Ad blocker interference detected!
Wikia is a free-to-use site that makes money from advertising. We have a modified experience for viewers using ad blockers
Wikia is not accessible if you’ve made further modifications. Remove the custom ad blocker rule(s) and the page will load as expected.
Sengdigon is a language used by the inhabitants of the planet Ansinia. It is written using 4 different scripts: Sengdi, Gonai, Datskai and Lengdiansini (abrv. Ansini) and while the scripts are different, there are very little to no differences in the spoken language between countries.
There are 3 countries in Ansinia: Sengdi, Gonai and Datskai (creative right?) None of them like each other so there is very little trade/cultural diffusion/etc...
There are 4 scripts used to write Sengdigon:
- Sengdi- A cursive abugida used by the Sengdi people in the north
- Gonai- An abugida resembling Hindi used by the Gonai people in the south
- Datskai- A revised, non-cursive form of the Sengdi abugida
- Ansini- A highly irregular abugida used by the Elders (no longer in use)
The Sengdi abugida is extemely simple. It is composed of characters formed by two strokes.Generally, if the 2 strokes point upward, the consonant is voiced; if they both point down, the consonant is unvoiced. The only exception to this is the consonants [r], [s] and [z] (although the s and z follow the rule, both strokes don't point in the same direction), and the vowel letter (used to indicate a vowel sound that is not attached to a consonant).
The Sengdi script is written right to left in a cursive style (letters are connected). The letters are written on a base line with two heights for each ascender and two heights for each descender, a half and full. To make words, you need to have diacritics to signify vowels.
The Sengdi abugida contains the consonants: [b], [d], [g], [l], [m], [n], [p], [t], [k], [r], [s] and [z] (the [ŋ] consonant is no longer used except when writing the three holy words: Seŋdi, Seŋ or Sirkoŋgo, and was replaced by a silent* [n] followed by a [g]) and the vowels (marked with diacritics): [a], [ɛ], [i], [o], [u], and a silencer.*</span>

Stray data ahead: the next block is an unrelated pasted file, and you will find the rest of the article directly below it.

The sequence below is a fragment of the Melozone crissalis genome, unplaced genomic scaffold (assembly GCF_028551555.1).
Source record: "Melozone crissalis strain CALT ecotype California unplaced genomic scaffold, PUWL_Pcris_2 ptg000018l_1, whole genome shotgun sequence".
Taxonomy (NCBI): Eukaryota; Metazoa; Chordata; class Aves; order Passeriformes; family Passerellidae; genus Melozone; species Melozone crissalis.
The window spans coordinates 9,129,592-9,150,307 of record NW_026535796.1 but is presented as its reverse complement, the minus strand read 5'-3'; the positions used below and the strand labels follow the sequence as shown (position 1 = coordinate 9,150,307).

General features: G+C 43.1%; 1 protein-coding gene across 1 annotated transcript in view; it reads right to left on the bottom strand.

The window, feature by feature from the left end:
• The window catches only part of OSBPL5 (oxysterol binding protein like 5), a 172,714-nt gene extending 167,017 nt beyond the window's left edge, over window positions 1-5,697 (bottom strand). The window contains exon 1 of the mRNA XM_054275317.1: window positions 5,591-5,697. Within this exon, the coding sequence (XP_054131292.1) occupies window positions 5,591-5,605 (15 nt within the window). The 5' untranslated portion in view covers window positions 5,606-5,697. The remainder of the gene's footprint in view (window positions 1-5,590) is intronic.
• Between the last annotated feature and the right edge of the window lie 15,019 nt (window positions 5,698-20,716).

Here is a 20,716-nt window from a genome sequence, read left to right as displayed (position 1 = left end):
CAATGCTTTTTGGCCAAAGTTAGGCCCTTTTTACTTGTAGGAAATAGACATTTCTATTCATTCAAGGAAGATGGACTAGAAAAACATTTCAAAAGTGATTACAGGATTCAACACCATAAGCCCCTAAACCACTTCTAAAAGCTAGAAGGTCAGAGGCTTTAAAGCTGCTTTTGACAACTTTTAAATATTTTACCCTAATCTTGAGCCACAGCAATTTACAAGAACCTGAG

Vowels are written using diacritics. One dot signifies a short vowel and two signifies a long vowel, no mater the direction. A fleck signifies that the letter should be pronounced with no vowel sound and should be combined with the next consonant.
The Gonai abugida is also extemely simple. It is composed of characters formed by one to three strokes connected to a baseline above.The voiced consonants are connected to the baseline and descend below while the unvoiced consonants are connected to the baseline with an extra mark above them.
The Gonai abugida contains the consonants: [b], [d], [g], [l], [m], [n], [p], [t], [k], [r], [s], [z], [ʧ] and [ʒ] and the vowels (marked with diacritics underneath each letter): [a], [ɛ], [i], [o] and [u]
The vowels in gonai, [a], [ɛ], [i], [o] and [u], are marked underneath each letter (except for [u] which is above and below.) There is no mark for a consonant without a vowel sound and if there is a need for a vowel that is unattached to a consonant, it is written in the same place as a letter without being connected to the baseline. If the unattached vowel is at the beginning of a word, it is attached to the word beginning marker while still remaining unattached to the baseline.